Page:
"The state game warden threatened me with a misdemeanor citation and said Edgar would have to be euthanized," said Debby Porter, 59, who lives in Palmdale, 50 miles north of Los Angeles. "A misdemeanor doesn't mean that much to me, but I don't want Edgar euthanized."
Porter bought Edgar for $2,000 in 2006 in Alabama and raised him by hand at her Palmdale home where she's built two elaborate aviaries for blind or injured crows and ravens.
Keeping Edgar and the 20 other birds violates the Migratory Bird Treaty Act of 1918, wildlife officials told the Los Angeles Times.
On Aug. 29, U.S. Fish and Wildlife Service agents took 20 birds, but left Edgar behind, saying he was an African pied-crow and brown-necked raven hybrid, not a North American migratory bird.
It wasn't long before the California Department of Fish and Game told her she had to turn over Edgar because she didn't have a permit to keep him.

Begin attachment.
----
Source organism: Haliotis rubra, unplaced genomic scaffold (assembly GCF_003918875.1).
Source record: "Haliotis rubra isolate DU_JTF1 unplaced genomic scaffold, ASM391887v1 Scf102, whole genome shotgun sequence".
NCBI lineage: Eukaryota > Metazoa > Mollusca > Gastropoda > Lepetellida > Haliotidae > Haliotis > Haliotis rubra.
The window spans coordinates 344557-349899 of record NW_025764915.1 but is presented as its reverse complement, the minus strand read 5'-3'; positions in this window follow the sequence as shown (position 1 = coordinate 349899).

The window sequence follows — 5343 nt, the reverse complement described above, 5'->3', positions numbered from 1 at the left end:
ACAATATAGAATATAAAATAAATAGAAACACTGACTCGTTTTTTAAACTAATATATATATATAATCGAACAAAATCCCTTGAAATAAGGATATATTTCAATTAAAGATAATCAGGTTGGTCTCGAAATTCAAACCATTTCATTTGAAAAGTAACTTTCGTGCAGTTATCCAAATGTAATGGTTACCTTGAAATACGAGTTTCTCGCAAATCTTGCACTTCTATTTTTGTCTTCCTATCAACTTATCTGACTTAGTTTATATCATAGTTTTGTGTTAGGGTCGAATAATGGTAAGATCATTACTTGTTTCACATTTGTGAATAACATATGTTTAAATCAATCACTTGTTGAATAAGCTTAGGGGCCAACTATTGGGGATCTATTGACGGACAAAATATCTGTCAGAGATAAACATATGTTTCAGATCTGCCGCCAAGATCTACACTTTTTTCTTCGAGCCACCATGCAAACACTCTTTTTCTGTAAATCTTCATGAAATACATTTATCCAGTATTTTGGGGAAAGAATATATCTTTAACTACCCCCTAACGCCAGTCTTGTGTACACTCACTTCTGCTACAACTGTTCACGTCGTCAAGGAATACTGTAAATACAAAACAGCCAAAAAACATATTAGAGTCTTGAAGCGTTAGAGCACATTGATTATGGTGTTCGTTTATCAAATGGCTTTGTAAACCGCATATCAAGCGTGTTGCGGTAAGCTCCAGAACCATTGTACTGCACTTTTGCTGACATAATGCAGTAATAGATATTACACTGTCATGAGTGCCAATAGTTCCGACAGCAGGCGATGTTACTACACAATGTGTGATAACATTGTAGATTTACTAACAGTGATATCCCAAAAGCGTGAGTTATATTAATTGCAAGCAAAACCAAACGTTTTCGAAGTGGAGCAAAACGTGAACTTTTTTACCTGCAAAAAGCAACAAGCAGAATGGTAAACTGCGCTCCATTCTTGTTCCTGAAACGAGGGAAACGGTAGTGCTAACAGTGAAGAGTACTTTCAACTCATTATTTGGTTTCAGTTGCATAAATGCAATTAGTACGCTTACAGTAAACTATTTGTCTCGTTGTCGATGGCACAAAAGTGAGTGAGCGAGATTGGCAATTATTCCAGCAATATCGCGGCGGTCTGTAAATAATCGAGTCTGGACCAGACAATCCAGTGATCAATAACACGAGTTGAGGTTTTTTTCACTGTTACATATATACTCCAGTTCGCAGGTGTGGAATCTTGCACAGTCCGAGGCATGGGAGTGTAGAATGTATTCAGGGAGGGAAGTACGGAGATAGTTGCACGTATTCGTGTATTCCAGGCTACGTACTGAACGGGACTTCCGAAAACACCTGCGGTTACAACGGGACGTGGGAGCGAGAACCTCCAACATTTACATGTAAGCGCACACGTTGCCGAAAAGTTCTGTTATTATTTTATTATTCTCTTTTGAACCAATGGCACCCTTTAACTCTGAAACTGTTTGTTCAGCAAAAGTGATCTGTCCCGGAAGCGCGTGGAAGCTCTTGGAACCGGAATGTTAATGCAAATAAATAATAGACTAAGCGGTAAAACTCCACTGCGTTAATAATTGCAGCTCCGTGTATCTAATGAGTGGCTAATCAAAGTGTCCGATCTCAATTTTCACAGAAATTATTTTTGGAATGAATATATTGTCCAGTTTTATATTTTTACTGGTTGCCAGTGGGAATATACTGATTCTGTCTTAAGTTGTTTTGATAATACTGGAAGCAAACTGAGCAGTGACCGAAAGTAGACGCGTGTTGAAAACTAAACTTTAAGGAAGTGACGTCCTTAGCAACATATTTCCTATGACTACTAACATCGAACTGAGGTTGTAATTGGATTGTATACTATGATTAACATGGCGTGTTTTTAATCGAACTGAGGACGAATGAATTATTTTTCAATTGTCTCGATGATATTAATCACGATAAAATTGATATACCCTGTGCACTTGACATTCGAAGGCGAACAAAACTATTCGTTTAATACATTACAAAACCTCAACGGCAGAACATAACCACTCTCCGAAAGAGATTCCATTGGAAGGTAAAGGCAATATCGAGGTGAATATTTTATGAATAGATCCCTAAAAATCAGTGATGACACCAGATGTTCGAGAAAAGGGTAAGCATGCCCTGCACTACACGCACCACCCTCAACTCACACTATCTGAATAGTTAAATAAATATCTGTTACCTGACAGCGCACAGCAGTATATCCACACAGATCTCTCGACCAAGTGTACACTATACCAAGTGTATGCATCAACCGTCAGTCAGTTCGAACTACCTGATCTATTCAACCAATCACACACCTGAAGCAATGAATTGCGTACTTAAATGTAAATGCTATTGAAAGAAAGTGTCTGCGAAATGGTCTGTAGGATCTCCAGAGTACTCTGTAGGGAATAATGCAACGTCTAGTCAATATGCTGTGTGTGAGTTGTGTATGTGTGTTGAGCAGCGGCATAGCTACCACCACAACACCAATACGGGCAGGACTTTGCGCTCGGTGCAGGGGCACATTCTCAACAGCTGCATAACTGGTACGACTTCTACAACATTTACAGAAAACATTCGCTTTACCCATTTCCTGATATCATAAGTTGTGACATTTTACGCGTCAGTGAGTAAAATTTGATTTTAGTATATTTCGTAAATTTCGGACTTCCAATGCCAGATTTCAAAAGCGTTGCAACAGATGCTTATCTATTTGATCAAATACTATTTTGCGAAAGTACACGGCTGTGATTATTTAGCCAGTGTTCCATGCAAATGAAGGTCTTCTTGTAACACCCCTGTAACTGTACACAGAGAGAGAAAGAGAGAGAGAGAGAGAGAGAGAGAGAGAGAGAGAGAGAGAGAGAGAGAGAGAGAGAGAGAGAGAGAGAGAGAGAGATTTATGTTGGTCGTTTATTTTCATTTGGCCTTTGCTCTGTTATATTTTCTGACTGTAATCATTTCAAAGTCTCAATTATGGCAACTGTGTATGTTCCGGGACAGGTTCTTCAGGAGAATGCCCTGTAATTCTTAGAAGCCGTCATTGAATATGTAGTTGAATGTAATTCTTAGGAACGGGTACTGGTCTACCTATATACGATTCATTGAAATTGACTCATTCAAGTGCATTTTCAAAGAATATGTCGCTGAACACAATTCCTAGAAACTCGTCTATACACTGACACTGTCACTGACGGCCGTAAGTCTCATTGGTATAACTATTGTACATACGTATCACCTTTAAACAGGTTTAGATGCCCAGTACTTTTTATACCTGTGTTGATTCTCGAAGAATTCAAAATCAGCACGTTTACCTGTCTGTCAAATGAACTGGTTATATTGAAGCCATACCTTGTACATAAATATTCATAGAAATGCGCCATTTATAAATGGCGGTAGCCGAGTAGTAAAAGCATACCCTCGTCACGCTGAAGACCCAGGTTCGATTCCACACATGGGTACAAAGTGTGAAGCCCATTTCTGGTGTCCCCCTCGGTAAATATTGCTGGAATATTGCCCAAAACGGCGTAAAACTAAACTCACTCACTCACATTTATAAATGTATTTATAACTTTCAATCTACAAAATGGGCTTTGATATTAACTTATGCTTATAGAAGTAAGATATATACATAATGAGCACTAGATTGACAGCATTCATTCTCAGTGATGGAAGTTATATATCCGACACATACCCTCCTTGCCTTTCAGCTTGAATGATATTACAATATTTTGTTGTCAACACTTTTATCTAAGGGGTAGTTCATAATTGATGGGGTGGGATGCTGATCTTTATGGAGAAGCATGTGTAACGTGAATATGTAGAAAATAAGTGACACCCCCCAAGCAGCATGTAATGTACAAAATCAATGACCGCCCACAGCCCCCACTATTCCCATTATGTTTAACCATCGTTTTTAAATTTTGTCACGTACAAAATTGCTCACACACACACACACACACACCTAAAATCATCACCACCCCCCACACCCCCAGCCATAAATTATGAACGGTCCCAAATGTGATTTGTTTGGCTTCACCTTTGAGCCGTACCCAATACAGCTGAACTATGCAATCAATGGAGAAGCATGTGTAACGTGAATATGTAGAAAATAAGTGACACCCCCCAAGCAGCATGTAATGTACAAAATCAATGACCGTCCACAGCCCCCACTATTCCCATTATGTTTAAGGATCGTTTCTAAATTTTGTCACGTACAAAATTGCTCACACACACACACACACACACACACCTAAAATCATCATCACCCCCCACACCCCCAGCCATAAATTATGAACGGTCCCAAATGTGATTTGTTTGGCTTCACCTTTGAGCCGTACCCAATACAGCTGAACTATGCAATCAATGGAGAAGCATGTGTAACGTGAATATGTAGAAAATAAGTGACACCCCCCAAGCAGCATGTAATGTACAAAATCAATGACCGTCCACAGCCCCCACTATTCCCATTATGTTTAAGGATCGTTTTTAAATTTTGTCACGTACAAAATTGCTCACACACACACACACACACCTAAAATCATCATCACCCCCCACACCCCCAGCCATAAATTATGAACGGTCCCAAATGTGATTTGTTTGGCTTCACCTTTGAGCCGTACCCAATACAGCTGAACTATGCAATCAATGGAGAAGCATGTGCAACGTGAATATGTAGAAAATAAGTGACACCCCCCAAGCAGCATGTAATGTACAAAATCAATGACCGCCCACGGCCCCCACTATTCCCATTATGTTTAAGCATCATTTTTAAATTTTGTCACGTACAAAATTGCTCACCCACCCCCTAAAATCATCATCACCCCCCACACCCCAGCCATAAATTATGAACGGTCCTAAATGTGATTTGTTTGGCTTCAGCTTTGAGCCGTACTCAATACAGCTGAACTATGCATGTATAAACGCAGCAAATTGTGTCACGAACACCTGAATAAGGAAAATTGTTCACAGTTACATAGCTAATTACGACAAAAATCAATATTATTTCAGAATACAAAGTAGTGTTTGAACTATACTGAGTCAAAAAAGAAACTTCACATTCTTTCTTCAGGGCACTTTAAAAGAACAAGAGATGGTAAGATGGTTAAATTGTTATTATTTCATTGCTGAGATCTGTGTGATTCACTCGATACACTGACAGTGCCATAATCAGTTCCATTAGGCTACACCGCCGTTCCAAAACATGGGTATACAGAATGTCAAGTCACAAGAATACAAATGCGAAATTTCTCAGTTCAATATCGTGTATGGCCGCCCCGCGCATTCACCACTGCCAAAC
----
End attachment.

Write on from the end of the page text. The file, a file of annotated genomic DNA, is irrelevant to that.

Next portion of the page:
State and federal wildlife officials refused to talk specifics about Porter's case. But people need permits to care for sick or injured birds or to use them for education, said U.S. Fish and Wildlife Service special agent Roger Turnell Jr.
Porter said she was working with a rehabilitation specialist and applying for a license for herself when the raid occurred. She will continue efforts to get a license and return Edgar to his home, she added.
Birds that are injured or born in captivity depend on humans for food, said Porter, a former Hollywood stuntwoman.
She and Edgar bonded quickly, she said. She taught him to come when he was called, squawk "hello" and "what" and sing a song with her.
Before Porter moved to Palmdale in 2008, she said she talked to neighbors about her birds, then had the house modified to accommodate an aviary. She put another aviary in the backyard.
Porter said she has hired a lawyer and started an online petition to fight for Edgar and other birds.
Information from: Los Angeles Times, http://www.latimes.com